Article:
The official name of the city is Bilbao, as known in most languages of the world. Euskaltzaindia, the official regulatory institution of the Basque language, agreed that between the two possible names existing in Basque, Bilbao and Bilbo, that the historical name in Basque is Bilbo, while keeping the officialty of the first one.[11] Although the term Bilbo does not appear on old documents, in the play The Merry Wives of Windsor by William Shakespeare, there is a reference of swords presumably made of Biscayan iron to which he calls "bilboes", which might suggest that it is a word used since at least the sixteenth century.[12][13][14][15]

    There is no consensus among historians about the origin of the name. The engineer Evaristo de Churruca said that is a Basque custom to name a place after its location, for Bilbao would be the result of the union of the Basque words for river and cove: Bil-Ibaia-Bao.[16] Also, historian José Tussel Gómez argues that it is just a natural evolution of the Spanish words bello vado, beautiful river crossing.[17] On the other hand, writer Esteban Calle Iturrino said that the name derives from the two previous settlement that existed on both banks of the estuary, more than the estuary itself. The first one, where the current Casco Viejo stands, would be called billa that in Basque means stacking, after the configuration of the buildings. The second one, located on the left bank, where now stands Bilbao La Vieja, would be called vaho, Spanish for mist or steam. From the union of this two, the name Bilbao would come out,[16] that previously was also written as Bilvao and Biluao, as documented in its municipal charter and its following transcriptions.[18]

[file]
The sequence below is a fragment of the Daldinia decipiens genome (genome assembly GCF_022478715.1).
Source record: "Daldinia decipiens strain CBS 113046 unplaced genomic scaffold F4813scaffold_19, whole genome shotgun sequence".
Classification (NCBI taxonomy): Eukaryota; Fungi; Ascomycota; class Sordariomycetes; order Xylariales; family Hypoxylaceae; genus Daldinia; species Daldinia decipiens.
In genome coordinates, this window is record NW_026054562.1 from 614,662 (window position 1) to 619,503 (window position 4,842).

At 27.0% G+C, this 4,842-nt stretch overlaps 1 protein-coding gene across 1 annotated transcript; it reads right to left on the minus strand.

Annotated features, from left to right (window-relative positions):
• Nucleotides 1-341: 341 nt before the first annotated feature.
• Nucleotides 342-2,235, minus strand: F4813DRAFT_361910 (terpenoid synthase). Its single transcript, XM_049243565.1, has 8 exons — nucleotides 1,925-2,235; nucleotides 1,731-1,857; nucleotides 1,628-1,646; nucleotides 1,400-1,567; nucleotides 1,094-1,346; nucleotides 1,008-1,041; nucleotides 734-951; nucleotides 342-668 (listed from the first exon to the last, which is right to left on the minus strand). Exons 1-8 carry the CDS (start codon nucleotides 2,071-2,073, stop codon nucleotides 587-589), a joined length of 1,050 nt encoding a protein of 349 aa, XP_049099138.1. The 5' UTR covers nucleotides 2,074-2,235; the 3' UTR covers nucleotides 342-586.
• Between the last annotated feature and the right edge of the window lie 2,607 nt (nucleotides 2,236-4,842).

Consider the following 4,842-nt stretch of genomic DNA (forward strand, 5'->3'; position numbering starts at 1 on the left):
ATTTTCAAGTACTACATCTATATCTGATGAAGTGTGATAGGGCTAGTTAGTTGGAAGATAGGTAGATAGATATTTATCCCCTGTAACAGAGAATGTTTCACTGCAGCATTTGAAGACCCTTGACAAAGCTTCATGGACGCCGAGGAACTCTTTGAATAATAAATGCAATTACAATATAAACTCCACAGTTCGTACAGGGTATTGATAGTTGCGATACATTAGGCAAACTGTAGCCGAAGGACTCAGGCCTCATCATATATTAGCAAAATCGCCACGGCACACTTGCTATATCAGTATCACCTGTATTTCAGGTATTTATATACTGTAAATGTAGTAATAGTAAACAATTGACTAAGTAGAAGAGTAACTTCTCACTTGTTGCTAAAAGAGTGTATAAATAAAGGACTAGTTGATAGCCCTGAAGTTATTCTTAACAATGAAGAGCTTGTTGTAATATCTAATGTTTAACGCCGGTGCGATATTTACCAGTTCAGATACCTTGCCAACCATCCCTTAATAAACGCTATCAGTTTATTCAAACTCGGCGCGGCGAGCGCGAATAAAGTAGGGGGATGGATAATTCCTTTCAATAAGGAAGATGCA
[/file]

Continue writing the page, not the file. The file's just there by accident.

• 3 years ago

    jesterville

    I too am fed-up with seeing the same "super GMs" battle amongst themselves...all seven or eight of them. It's like each tourny we see the same faces...need of a change I say.

    The problem is that there are only so few players at that level...and too much of a mix with lesser players, will only make it easier for the stronger players to win all the time...a catch 22 really.

  • 3 years ago

    benat

    the footnote for the picture of Carlsen should be "Magnus Carlsen accepting the Bilbao Chess Masters Trophy and wearing the txapela in 2011". By the way, it seems that the txapela is big enough for keeping 100,000 eur in.

    "Txapeldun" means "winner" in basque (or "the person wearing/owning the beret")

    More chess txapelduns:


  • 3 years ago

    dabearz1985

    blah blah blah---the same 6 or 8 in every one of these super tourney;s----let the next 8 highest ranked or and 2 top juniors and 3-4 top women--play double round robin and see if the 6 chosen chess gods finish 1-6

  • 3 years ago

    Ohanessian

    I think the same like joemelpasco. It´s bored see the same players playing vs the same players!

  • 3 years ago

    DaoudLS

    "Just as in previous years, Bilbao will once again host the 5th edition of the Chess Masters Final."

     

    Surely not! Wink

  • 3 years ago

    dementko

    Ivanchuk looking really nervous.

  • 3 years ago

    NM flashboy2222

    because ray robson is gonna die against them

  • 3 years ago

    joemelpasco

    boring.!!! why they dont give the young player to participate like anish giri, caruana, wesley so, ray robson, ding liren, against kramnik, carlsen, ivanchuk, nakamura, morozevich, and karjakin. i hate to see  anand against carlsen,ivanchuk, and traditional player,

Back to Top

Post your reply: